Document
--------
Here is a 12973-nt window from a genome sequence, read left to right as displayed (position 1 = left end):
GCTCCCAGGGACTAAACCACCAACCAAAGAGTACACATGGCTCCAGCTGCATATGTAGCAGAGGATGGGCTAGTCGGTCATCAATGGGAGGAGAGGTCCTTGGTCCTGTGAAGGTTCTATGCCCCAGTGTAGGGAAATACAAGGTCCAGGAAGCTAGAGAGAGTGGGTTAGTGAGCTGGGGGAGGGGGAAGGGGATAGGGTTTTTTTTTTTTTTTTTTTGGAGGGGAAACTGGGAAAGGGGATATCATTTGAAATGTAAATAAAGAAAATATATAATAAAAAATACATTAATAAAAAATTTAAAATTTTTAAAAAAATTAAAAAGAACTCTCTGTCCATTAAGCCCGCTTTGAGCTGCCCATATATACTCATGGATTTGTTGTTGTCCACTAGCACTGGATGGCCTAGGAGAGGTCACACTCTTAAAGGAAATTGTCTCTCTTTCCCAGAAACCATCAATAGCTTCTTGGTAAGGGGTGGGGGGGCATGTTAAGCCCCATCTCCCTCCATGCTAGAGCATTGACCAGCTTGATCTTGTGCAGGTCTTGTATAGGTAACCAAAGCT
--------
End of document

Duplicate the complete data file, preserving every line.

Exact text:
Here is a 12973-nt window from a genome sequence, read left to right as displayed (position 1 = left end):
GCTCCCAGGGACTAAACCACCAACCAAAGAGTACACATGGCTCCAGCTGCATATGTAGCAGAGGATGGGCTAGTCGGTCATCAATGGGAGGAGAGGTCCTTGGTCCTGTGAAGGTTCTATGCCCCAGTGTAGGGAAATACAAGGTCCAGGAAGCTAGAGAGAGTGGGTTAGTGAGCTGGGGGAGGGGGAAGGGGATAGGGTTTTTTTTTTTTTTTTTTTGGAGGGGAAACTGGGAAAGGGGATATCATTTGAAATGTAAATAAAGAAAATATATAATAAAAAATACATTAATAAAAAATTTAAAATTTTTAAAAAAATTAAAAAGAACTCTCTGTCCATTAAGCCCGCTTTGAGCTGCCCATATATACTCATGGATTTGTTGTTGTCCACTAGCACTGGATGGCCTAGGAGAGGTCACACTCTTAAAGGAAATTGTCTCTCTTTCCCAGAAACCATCAATAGCTTCTTGGTAAGGGGTGGGGGGGCATGTTAAGCCCCATCTCCCTCCATGCTAGAGCATTGACCAGCTTGATCTTGTGCAGGTCTTGTATAGGTAACCAAAGCT